Mediterranean diet slows cognitive decline rate, Alzheimer’s disease in older adults: Study

By: Devon Andre | Alzheimer | Friday, September 23, 2016 – 15:05

Mediterranean diet Mediterranean diet reduced rate of cognitive decline and Alzheimer’s disease in older adults. So far, the Mediterranean diet has been acclaimed for its benefits to heart health, but much research has also shown its benefits to the brain.

The Mediterranean diet is full of fruits and vegetables, olive oil, whole grains, fish, and alcohol in moderation.

The study was conducted by researchers fever has been found that the Mediterranean diet can work to slow cognitive decline in the elderly. The study looked at more than 4,000 older adults who closely followed the Mediterranean style of eating.

The study results showed that most adheres to the diet had slower rates of cognitive decline, compared with participants whose eating habits to the Mediterranean diet has not looked as closely.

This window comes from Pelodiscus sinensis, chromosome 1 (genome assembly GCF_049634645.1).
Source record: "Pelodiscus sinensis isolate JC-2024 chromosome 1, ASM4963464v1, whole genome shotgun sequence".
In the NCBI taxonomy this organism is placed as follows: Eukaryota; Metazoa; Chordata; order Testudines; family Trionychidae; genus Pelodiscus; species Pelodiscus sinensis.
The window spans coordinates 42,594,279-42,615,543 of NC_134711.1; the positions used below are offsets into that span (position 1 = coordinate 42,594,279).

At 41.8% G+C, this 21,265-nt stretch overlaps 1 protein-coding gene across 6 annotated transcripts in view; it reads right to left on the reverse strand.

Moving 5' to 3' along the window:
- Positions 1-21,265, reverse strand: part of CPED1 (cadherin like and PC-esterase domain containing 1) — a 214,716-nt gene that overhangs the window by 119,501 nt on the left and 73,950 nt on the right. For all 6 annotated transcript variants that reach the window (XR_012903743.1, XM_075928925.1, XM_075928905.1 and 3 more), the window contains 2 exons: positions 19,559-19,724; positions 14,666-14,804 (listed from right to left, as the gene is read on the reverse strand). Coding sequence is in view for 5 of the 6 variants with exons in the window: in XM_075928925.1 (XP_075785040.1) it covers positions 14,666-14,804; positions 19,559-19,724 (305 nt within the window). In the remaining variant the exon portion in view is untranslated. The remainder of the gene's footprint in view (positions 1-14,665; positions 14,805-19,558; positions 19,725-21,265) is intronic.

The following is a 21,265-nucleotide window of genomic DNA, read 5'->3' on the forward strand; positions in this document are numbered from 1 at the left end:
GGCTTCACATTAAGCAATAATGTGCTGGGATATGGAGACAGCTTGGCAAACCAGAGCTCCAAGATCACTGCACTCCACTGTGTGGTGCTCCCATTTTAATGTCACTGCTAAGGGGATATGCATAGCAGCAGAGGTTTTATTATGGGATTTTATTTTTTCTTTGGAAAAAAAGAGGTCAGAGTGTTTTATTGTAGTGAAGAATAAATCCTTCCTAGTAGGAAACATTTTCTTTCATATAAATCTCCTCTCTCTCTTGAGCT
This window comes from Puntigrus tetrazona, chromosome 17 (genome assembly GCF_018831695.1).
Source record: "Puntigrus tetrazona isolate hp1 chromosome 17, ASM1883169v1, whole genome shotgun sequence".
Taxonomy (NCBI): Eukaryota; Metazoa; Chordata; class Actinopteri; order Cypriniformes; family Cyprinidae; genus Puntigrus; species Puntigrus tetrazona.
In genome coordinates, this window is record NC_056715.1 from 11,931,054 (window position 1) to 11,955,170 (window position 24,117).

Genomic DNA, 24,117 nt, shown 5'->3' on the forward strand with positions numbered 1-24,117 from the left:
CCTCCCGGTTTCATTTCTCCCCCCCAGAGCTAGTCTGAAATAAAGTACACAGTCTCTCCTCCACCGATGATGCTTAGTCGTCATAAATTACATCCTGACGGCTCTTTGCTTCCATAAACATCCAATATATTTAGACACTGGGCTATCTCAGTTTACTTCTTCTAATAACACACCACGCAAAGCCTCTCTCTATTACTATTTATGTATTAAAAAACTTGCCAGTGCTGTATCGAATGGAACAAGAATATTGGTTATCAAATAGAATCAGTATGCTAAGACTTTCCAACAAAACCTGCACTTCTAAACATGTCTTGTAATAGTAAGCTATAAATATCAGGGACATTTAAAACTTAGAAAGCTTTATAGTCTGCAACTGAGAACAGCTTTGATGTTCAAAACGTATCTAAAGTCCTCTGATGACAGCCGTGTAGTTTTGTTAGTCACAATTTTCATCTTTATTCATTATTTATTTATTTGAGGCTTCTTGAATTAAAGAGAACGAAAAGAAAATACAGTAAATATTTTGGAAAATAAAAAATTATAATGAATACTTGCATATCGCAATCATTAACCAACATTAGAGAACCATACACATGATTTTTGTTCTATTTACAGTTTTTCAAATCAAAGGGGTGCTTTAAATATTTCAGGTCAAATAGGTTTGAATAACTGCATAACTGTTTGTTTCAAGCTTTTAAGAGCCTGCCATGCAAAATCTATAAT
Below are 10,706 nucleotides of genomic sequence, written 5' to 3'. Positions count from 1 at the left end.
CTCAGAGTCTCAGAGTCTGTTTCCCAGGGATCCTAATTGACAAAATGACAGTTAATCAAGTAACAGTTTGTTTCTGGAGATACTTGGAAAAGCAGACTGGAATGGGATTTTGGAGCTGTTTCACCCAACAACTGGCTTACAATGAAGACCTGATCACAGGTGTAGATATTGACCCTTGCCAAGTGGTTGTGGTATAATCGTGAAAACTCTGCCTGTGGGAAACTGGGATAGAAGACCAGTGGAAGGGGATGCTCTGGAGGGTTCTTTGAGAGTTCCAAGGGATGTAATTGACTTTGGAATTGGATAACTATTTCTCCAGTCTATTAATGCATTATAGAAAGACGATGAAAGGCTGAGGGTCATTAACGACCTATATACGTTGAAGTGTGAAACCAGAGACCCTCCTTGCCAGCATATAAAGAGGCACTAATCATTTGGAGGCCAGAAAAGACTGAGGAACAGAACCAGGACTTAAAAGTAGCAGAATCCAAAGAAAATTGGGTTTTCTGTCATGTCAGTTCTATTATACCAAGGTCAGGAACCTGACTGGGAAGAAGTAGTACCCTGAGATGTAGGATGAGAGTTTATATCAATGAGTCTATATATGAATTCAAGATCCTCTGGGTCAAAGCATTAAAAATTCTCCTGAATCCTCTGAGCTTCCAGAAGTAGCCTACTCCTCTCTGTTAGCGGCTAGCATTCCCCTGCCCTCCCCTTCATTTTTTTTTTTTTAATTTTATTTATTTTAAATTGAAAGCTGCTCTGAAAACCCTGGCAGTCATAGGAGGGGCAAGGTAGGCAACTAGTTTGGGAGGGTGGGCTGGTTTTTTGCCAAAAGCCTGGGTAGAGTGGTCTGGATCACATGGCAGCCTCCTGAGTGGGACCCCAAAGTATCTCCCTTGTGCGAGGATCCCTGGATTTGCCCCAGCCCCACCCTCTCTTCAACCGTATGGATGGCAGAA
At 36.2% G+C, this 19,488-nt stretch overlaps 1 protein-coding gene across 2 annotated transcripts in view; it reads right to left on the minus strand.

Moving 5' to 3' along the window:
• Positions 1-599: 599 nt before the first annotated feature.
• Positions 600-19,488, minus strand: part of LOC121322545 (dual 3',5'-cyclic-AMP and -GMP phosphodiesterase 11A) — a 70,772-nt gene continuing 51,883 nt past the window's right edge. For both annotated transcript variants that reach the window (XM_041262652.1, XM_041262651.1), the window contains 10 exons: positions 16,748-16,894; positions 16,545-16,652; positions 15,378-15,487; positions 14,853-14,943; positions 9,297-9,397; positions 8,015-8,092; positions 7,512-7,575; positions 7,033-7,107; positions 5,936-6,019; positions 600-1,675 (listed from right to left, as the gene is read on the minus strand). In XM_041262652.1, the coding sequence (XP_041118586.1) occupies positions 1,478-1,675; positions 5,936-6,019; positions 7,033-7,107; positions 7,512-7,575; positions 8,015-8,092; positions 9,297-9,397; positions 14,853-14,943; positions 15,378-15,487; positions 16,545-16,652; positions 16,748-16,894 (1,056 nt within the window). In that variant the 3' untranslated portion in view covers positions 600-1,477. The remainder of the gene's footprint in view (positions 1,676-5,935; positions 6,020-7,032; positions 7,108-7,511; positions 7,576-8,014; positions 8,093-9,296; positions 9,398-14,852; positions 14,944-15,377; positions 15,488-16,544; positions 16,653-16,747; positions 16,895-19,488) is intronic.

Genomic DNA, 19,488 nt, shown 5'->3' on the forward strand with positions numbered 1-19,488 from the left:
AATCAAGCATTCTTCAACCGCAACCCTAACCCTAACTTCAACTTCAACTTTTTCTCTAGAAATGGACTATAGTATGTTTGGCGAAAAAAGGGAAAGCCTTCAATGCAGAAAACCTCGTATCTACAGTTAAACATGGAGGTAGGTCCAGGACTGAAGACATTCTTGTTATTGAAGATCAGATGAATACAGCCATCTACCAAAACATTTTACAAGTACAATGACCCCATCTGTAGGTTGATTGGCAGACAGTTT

Participants underwent cognitive tests every three years and completed questionnaires about the frequency of consumption of 139 foods.

The maximum score a participant could have received was 55, indicating a complete adherence to the diet. The average score among participants was 28.

Lead study author Christy Tangney said, “It is always beneficial to eat healthily. But we’re finding more and more evidence that people who follow a Mediterranean diet have the right idea, because they are actually helping to prevent some the serious health problems that are common among older adults. ”

The Mediterranean diet works as follows:

  • Seven to 10 servings of fruits and vegetables
  • Whole grain breads and whole grain cereals, rice and pasta
  • Nuts taken as snacks but limited due to high calorie count
  • replaced butter and margarine with olive oil or canola oil
  • Herbs and spices used for seasoning salt instead of
  • limited to red meat only a few times a month
  • fish and poultry a few times a month
  • High-fat dairy products exchanged with skim milk or nonfat